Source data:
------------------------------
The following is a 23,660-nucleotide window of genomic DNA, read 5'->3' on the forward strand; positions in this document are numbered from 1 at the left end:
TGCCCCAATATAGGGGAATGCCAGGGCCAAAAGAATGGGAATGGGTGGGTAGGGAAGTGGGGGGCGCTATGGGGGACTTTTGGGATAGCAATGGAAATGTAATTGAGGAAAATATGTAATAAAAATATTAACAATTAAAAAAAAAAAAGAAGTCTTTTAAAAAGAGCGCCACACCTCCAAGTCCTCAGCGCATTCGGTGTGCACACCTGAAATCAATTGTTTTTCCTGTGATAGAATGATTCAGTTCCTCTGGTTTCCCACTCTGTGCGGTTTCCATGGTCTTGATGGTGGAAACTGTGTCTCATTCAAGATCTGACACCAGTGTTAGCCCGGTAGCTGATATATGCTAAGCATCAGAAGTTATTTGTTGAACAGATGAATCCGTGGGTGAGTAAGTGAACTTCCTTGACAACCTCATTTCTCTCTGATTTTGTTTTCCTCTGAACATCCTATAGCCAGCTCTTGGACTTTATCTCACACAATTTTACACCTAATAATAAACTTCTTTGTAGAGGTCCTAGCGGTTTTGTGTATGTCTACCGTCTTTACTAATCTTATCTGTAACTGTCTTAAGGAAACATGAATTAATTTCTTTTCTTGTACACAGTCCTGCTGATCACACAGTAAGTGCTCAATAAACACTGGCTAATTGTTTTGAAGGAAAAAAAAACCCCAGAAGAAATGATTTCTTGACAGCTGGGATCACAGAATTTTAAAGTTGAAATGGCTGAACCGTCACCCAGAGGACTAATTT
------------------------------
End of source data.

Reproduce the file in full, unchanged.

The following is a 23,660-nucleotide window of genomic DNA, read 5'->3' on the forward strand; positions in this document are numbered from 1 at the left end:
TGCCCCAATATAGGGGAATGCCAGGGCCAAAAGAATGGGAATGGGTGGGTAGGGAAGTGGGGGGCGCTATGGGGGACTTTTGGGATAGCAATGGAAATGTAATTGAGGAAAATATGTAATAAAAATATTAACAATTAAAAAAAAAAAAGAAGTCTTTTAAAAAGAGCGCCACACCTCCAAGTCCTCAGCGCATTCGGTGTGCACACCTGAAATCAATTGTTTTTCCTGTGATAGAATGATTCAGTTCCTCTGGTTTCCCACTCTGTGCGGTTTCCATGGTCTTGATGGTGGAAACTGTGTCTCATTCAAGATCTGACACCAGTGTTAGCCCGGTAGCTGATATATGCTAAGCATCAGAAGTTATTTGTTGAACAGATGAATCCGTGGGTGAGTAAGTGAACTTCCTTGACAACCTCATTTCTCTCTGATTTTGTTTTCCTCTGAACATCCTATAGCCAGCTCTTGGACTTTATCTCACACAATTTTACACCTAATAATAAACTTCTTTGTAGAGGTCCTAGCGGTTTTGTGTATGTCTACCGTCTTTACTAATCTTATCTGTAACTGTCTTAAGGAAACATGAATTAATTTCTTTTCTTGTACACAGTCCTGCTGATCACACAGTAAGTGCTCAATAAACACTGGCTAATTGTTTTGAAGGAAAAAAAAACCCCAGAAGAAATGATTTCTTGACAGCTGGGATCACAGAATTTTAAAGTTGAAATGGCTGAACCGTCACCCAGAGGACTAATTT